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May 17, 2019

Medicine Hat pulls plug on money-losing $13-million solar power project



As reported in the Calgary Herald, the southern Alberta city of Medicine Hat is pulling the plug on a $13-million concentrated solar power facility after operating it for about five years.

The project’s goal was to test whether the technology was a feasible way to employ the sun’s heat to replace some of the natural gas used to make steam at the city-owned power plant, said Coun. Phil Turnbull, chairman of the city’s utility committee.

The answer, unfortunately, was no, as the project’s small and unreliable contribution to the community’s power needs didn’t justify the cost of maintaining its rows of mirrors and pipes through snowy winters and dusty summer days, he said.

“I think people sometimes look at what we did and say, ’What a waste of money.’ But it wouldn’t have been a waste if it had been successful in taking it to the next step,” Turnbull said Thursday.

“Sometimes you win on trying to develop new initiatives and sometimes you don’t.”

The project was to add about one megawatt of power to the 250-MW capacity main power plant, but it often didn’t even supply that much, he said.

Meanwhile, the price of natural gas — which the city can source from its utility’s gas wells — has fallen dramatically from when the project was contemplated and is now much more cost-competitive than solar, Turnbull said.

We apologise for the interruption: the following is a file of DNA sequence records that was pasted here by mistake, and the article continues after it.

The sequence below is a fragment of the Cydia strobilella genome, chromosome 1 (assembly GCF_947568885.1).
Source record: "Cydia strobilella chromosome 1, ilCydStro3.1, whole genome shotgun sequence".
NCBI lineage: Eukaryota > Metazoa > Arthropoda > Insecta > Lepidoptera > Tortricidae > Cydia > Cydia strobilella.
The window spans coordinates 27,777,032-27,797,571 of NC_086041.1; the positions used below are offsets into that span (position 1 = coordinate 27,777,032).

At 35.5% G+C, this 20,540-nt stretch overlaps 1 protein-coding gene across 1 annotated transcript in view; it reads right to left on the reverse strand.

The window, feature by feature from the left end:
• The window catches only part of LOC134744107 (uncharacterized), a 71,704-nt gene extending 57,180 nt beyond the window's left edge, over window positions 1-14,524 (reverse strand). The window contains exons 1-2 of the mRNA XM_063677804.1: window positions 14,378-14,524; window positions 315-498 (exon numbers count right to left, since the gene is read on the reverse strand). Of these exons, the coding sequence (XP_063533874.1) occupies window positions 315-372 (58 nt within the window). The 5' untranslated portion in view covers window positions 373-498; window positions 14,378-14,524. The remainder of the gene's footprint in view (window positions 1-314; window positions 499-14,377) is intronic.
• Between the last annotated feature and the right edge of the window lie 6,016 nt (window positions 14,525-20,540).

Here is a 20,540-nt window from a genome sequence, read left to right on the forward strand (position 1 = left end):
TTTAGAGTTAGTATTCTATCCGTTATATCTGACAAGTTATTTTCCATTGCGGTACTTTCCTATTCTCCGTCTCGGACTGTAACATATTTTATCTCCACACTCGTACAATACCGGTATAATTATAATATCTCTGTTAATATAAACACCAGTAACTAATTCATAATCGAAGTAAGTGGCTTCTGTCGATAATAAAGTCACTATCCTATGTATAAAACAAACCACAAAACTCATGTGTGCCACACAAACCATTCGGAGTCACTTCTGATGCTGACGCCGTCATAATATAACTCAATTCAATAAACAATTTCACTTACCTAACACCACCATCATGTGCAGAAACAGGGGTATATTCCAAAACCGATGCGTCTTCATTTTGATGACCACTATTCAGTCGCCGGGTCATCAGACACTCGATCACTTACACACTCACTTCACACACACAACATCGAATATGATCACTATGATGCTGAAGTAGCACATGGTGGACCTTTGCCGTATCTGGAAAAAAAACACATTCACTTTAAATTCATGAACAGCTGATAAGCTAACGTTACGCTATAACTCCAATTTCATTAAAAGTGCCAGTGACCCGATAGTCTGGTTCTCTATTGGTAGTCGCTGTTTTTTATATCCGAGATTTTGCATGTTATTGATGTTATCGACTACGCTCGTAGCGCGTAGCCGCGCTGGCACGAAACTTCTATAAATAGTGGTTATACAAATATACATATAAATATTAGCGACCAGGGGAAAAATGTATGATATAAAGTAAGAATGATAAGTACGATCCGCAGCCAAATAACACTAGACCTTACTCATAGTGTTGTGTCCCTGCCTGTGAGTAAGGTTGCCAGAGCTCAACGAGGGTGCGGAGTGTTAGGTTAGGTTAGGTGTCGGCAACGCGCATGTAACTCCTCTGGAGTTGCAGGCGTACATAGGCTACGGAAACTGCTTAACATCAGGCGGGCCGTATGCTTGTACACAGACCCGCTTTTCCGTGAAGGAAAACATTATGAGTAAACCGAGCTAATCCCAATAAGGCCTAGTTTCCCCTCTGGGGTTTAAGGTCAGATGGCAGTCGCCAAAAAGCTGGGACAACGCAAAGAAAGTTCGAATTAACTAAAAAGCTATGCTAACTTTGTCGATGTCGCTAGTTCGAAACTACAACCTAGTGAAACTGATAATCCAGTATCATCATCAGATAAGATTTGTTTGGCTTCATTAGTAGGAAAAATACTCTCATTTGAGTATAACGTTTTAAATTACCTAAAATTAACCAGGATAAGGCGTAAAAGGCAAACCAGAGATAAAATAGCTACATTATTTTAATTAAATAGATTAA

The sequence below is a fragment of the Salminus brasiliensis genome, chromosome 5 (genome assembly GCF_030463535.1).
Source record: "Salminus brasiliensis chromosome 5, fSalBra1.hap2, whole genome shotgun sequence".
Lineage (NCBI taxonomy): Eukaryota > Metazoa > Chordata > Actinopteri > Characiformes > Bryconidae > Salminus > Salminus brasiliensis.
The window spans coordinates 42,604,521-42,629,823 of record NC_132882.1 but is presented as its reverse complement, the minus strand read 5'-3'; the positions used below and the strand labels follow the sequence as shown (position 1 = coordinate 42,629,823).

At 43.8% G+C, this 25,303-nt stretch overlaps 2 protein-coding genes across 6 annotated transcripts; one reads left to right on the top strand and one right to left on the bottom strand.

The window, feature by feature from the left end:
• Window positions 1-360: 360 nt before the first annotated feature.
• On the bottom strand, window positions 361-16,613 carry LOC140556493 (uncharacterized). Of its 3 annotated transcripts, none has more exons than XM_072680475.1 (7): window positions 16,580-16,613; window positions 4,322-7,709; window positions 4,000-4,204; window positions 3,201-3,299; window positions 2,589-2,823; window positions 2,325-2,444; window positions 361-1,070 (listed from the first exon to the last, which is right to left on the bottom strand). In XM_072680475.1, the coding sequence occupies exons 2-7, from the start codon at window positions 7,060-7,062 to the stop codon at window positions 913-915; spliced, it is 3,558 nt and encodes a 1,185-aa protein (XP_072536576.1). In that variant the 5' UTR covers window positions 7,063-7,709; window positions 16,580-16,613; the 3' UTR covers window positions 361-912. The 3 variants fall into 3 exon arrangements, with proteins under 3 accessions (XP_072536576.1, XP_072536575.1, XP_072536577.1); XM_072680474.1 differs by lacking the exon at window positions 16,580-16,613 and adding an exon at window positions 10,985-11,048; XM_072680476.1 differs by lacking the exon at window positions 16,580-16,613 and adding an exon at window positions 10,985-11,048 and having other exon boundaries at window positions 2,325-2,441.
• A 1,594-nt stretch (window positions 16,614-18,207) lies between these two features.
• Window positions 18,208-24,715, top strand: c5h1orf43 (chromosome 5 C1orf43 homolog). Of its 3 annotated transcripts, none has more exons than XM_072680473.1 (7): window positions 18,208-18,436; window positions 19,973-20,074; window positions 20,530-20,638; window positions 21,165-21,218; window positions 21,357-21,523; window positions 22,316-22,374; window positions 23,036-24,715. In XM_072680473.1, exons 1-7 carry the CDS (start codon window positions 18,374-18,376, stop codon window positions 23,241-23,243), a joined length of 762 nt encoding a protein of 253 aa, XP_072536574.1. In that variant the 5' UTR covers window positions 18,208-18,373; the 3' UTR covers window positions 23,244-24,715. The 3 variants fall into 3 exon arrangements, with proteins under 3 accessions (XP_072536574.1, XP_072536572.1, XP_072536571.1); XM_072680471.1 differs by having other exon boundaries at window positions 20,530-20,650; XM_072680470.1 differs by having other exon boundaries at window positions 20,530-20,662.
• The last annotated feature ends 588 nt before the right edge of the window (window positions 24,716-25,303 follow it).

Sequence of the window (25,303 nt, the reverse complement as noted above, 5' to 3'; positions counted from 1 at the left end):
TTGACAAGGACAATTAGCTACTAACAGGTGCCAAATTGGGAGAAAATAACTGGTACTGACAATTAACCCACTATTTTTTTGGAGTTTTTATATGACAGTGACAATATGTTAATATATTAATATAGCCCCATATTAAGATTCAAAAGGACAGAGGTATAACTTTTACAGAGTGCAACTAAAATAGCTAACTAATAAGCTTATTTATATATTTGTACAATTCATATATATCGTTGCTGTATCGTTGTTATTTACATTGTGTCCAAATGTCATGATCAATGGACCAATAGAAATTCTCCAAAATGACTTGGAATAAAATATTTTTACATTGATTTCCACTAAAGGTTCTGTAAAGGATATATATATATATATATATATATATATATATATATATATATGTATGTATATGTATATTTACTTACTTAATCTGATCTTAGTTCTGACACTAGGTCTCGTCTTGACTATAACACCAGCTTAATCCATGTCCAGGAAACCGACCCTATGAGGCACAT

The solar project’s original $9-million cost was shared equally by federal, provincial and city governments, he said. The city stepped up to cover subsequent cost overruns.

Medicine Hat’s experience is consistent with evidence that suggests Canada is too far north and doesn’t get enough uninterrupted sun to make concentrated solar work, said Mike Johnson, technical leader on the energy supply team for the National Energy Board.

For that reason, a recent NEB report he wrote on the economics of solar power in Canada looked mainly at the use of photovoltaic panel systems, which convert the sun’s energy directly into electricity and are much cheaper to build than concentrated solar.

Keep reading in the Calgary Herald


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